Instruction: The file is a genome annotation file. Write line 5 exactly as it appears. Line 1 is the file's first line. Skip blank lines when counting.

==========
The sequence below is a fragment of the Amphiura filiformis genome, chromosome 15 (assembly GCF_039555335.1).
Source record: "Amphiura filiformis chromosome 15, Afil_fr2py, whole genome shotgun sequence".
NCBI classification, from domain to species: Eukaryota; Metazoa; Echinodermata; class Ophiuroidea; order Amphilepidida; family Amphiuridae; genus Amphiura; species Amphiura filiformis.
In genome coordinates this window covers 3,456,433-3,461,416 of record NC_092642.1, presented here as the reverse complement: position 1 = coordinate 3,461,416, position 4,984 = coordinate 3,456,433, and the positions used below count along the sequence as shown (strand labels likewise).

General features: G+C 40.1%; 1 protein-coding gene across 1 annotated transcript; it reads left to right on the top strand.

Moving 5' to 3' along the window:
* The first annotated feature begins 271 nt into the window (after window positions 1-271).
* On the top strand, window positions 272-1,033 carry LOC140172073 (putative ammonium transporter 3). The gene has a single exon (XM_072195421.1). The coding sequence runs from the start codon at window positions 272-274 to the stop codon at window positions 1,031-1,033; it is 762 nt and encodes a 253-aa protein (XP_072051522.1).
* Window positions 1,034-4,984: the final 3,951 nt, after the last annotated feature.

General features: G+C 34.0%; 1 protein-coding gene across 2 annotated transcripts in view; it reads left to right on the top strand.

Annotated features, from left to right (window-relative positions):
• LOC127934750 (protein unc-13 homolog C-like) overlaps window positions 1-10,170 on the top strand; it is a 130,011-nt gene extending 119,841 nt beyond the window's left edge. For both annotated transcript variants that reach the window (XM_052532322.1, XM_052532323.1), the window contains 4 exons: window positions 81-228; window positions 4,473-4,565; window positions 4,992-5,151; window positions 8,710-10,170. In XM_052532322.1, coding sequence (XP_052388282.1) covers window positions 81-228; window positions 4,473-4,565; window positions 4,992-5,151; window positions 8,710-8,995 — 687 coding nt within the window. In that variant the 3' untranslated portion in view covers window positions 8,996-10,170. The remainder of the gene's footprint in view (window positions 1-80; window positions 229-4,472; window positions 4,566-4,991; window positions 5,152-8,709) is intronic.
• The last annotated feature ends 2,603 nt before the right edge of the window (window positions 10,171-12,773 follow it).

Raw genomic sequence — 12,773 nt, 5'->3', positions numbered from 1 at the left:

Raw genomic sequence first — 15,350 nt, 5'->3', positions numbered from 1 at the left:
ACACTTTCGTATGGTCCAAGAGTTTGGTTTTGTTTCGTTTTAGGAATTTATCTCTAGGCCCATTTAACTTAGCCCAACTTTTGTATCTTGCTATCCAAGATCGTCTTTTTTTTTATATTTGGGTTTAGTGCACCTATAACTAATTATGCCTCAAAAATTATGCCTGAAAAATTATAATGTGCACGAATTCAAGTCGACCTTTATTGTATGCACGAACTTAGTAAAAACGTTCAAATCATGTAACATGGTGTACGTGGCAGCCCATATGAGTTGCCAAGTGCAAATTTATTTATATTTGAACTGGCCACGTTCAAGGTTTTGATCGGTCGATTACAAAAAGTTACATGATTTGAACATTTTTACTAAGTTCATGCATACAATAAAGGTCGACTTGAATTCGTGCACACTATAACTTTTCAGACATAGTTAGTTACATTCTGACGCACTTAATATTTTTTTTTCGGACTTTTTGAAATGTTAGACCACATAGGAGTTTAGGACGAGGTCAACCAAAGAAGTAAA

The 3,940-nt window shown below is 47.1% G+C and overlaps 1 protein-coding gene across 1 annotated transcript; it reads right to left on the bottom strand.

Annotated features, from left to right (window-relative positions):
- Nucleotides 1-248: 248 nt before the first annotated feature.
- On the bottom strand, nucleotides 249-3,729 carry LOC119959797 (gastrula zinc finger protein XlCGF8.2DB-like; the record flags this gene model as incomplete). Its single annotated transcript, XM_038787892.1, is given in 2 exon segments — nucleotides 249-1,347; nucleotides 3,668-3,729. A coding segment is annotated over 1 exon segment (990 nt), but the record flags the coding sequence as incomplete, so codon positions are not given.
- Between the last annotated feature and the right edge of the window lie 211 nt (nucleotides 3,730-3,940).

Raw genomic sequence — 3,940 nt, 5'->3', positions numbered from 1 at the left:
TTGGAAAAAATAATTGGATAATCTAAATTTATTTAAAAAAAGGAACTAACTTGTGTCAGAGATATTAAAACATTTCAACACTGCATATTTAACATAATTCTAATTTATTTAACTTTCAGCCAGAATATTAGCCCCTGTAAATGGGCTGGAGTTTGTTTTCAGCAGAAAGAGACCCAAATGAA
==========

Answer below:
General features: G+C 40.1%; 1 protein-coding gene across 1 annotated transcript; it reads left to right on the top strand.